I'll just note this event, with pointers toward more extensive coverage:
In my current article about this year's political crackdowns in China, I mention the argument that China's government, despite its phenomenal success in engineering high growth rates, is under much more pressure and challenge than outsiders generally realize. I cover a variety of reasons -- not including the recent high-speed rail crash and its aftermath, which happened after we went to press and has caused tremendous bitterness about official corruption. But the article does mention China's environmental catastrophes and the reactions they are provoking across the country.
Today tens of thousands of people are on the streets of Dalian, in northeast China, to protest pollution from a big factory making paraxylene (PX), a toxic chemical used in plastics and synthetic fibers. This is how things looked on Sunday morning in downtown Dalian.
And here is some dramatic "CitizenTube" footage from today (thanks to Steve Grove):
For description and analysis, you can start with Guardian coverage, or this from Global Voices Online, with leads and links to other sites. Additional photos here. UPDATE: Please see this followup from China Media Project in Hong Kong about how coverage inside China is being censored. Update^2: A useful item on China Beat gives important historical perspective on Dalian.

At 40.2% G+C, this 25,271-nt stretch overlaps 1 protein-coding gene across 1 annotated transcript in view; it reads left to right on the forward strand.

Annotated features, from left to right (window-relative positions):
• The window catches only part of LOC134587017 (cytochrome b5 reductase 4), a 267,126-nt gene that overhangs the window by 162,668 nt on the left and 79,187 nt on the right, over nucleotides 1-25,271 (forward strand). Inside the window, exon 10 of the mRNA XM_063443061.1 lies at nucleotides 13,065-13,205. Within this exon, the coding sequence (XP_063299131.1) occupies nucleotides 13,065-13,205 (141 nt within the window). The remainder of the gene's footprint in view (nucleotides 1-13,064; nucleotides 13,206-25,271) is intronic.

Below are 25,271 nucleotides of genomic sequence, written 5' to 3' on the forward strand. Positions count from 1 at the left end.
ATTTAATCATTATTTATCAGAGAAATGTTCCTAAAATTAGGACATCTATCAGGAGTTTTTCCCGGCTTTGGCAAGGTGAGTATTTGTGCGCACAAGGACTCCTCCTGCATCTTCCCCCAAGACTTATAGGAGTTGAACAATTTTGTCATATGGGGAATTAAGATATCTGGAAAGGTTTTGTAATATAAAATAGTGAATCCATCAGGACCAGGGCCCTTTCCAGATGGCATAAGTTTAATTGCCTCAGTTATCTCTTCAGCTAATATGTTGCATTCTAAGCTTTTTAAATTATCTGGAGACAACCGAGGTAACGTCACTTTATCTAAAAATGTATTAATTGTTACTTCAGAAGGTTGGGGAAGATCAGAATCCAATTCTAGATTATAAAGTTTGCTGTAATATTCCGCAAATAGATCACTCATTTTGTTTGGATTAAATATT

Those who remember the popular slogans of the Beijing Olympics era will understand why I am particularly touched by the slogans on this protest montage.
These are offered not to magnify China's problems but as reminders of the extremely complicated mixture of successes and failures with which China's people and its government are contending. For instance, Dalian is probably most familiar to US newspaper readers as the site of regular World Economic Forum ("Davos") regional meetings. Therefore it is often the dateline for visitors' goggle-eyed reports on the pace and perfection of China's modernization. Today Dalian is an illustration of China's challenges as well as its achievements.